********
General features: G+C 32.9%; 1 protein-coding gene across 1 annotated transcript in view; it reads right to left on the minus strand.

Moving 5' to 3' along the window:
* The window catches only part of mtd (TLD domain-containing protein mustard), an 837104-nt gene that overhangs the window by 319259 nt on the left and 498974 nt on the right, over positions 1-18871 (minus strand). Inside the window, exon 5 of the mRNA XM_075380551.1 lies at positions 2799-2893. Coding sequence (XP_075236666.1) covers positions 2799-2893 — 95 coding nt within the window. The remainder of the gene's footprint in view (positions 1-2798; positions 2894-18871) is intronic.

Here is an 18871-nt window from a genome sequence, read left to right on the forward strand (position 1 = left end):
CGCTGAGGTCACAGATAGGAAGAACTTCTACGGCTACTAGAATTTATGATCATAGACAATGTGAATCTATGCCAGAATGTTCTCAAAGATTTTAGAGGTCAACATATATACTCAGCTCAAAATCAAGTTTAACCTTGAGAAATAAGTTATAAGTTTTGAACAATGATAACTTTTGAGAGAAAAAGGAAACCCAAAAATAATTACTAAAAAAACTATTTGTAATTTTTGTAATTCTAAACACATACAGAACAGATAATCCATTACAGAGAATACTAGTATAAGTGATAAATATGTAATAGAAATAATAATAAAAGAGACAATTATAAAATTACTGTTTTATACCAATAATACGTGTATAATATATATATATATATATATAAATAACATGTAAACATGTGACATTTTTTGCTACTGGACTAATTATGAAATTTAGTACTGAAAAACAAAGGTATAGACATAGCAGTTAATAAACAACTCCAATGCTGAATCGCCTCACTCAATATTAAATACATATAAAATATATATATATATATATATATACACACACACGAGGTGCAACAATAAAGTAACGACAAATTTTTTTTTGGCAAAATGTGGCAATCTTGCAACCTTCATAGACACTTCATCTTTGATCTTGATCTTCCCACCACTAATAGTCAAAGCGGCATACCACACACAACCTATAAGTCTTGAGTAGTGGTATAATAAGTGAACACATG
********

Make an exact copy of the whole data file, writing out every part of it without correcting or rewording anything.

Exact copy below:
General features: G+C 32.9%; 1 protein-coding gene across 1 annotated transcript in view; it reads right to left on the minus strand.

Moving 5' to 3' along the window:
* The window catches only part of mtd (TLD domain-containing protein mustard), an 837104-nt gene that overhangs the window by 319259 nt on the left and 498974 nt on the right, over positions 1-18871 (minus strand). Inside the window, exon 5 of the mRNA XM_075380551.1 lies at positions 2799-2893. Coding sequence (XP_075236666.1) covers positions 2799-2893 — 95 coding nt within the window. The remainder of the gene's footprint in view (positions 1-2798; positions 2894-18871) is intronic.

Here is an 18871-nt window from a genome sequence, read left to right on the forward strand (position 1 = left end):
CGCTGAGGTCACAGATAGGAAGAACTTCTACGGCTACTAGAATTTATGATCATAGACAATGTGAATCTATGCCAGAATGTTCTCAAAGATTTTAGAGGTCAACATATATACTCAGCTCAAAATCAAGTTTAACCTTGAGAAATAAGTTATAAGTTTTGAACAATGATAACTTTTGAGAGAAAAAGGAAACCCAAAAATAATTACTAAAAAAACTATTTGTAATTTTTGTAATTCTAAACACATACAGAACAGATAATCCATTACAGAGAATACTAGTATAAGTGATAAATATGTAATAGAAATAATAATAAAAGAGACAATTATAAAATTACTGTTTTATACCAATAATACGTGTATAATATATATATATATATATATAAATAACATGTAAACATGTGACATTTTTTGCTACTGGACTAATTATGAAATTTAGTACTGAAAAACAAAGGTATAGACATAGCAGTTAATAAACAACTCCAATGCTGAATCGCCTCACTCAATATTAAATACATATAAAATATATATATATATATATATATACACACACACGAGGTGCAACAATAAAGTAACGACAAATTTTTTTTTGGCAAAATGTGGCAATCTTGCAACCTTCATAGACACTTCATCTTTGATCTTGATCTTCCCACCACTAATAGTCAAAGCGGCATACCACACACAACCTATAAGTCTTGAGTAGTGGTATAATAAGTGAACACATG